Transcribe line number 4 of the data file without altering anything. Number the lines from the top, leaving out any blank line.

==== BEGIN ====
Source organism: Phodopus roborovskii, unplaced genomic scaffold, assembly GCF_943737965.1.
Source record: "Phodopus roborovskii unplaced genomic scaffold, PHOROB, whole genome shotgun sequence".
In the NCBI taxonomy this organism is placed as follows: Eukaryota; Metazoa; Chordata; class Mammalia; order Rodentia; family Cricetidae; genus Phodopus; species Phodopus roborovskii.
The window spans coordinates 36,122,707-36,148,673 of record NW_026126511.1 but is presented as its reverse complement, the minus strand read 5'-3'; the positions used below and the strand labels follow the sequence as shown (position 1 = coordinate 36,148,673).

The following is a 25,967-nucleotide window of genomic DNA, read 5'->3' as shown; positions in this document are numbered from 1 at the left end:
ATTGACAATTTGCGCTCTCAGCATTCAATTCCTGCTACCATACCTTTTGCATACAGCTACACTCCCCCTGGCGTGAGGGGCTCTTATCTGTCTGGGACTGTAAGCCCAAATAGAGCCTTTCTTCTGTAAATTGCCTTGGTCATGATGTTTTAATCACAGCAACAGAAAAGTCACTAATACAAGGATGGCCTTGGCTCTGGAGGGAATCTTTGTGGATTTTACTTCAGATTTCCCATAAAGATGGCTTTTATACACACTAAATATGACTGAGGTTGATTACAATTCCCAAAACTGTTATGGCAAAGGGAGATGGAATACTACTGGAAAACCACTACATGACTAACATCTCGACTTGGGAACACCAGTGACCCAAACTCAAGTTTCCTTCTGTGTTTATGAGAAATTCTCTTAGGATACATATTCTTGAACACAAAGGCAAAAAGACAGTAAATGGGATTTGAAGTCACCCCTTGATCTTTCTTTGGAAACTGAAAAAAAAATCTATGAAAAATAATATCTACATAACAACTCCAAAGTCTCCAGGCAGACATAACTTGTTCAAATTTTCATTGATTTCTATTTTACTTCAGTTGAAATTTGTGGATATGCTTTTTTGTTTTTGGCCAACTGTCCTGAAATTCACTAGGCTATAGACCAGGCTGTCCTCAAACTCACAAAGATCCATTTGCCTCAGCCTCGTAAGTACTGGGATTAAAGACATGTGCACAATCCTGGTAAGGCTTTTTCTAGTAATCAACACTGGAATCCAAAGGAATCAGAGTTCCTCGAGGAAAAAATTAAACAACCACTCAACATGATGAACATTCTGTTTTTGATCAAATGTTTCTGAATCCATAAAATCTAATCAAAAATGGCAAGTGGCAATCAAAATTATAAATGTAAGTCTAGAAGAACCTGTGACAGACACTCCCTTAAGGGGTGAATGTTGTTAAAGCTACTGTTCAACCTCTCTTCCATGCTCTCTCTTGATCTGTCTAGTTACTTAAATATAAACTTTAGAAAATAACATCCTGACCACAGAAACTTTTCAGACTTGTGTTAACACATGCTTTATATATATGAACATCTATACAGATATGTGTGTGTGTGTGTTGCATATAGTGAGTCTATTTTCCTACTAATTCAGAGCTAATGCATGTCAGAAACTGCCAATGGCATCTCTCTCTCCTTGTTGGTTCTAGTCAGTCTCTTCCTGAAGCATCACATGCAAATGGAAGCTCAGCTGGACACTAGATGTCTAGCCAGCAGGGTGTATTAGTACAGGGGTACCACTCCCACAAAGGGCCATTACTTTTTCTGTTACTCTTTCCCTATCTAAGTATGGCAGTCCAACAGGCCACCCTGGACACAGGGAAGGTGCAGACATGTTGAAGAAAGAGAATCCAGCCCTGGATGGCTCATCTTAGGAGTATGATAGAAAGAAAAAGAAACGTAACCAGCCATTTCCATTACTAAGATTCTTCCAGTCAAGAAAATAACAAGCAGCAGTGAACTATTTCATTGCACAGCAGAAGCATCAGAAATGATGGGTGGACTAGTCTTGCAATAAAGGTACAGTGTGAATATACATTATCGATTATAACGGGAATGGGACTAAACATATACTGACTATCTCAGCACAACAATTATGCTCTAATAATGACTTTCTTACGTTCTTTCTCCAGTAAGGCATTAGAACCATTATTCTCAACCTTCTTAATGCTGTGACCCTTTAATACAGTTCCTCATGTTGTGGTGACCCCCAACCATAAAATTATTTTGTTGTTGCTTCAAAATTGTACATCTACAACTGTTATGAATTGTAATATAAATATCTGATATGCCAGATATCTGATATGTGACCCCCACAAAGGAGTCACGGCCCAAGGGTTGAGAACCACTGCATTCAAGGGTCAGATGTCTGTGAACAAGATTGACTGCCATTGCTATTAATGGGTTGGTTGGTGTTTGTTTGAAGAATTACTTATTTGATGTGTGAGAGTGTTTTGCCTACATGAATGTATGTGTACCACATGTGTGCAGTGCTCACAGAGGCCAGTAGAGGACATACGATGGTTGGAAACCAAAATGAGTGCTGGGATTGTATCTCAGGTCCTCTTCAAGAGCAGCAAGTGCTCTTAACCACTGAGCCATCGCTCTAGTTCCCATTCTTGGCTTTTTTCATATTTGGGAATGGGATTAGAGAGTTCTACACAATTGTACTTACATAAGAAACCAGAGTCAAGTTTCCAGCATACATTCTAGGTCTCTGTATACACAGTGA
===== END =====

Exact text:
The window spans coordinates 36,122,707-36,148,673 of record NW_026126511.1 but is presented as its reverse complement, the minus strand read 5'-3'; the positions used below and the strand labels follow the sequence as shown (position 1 = coordinate 36,148,673).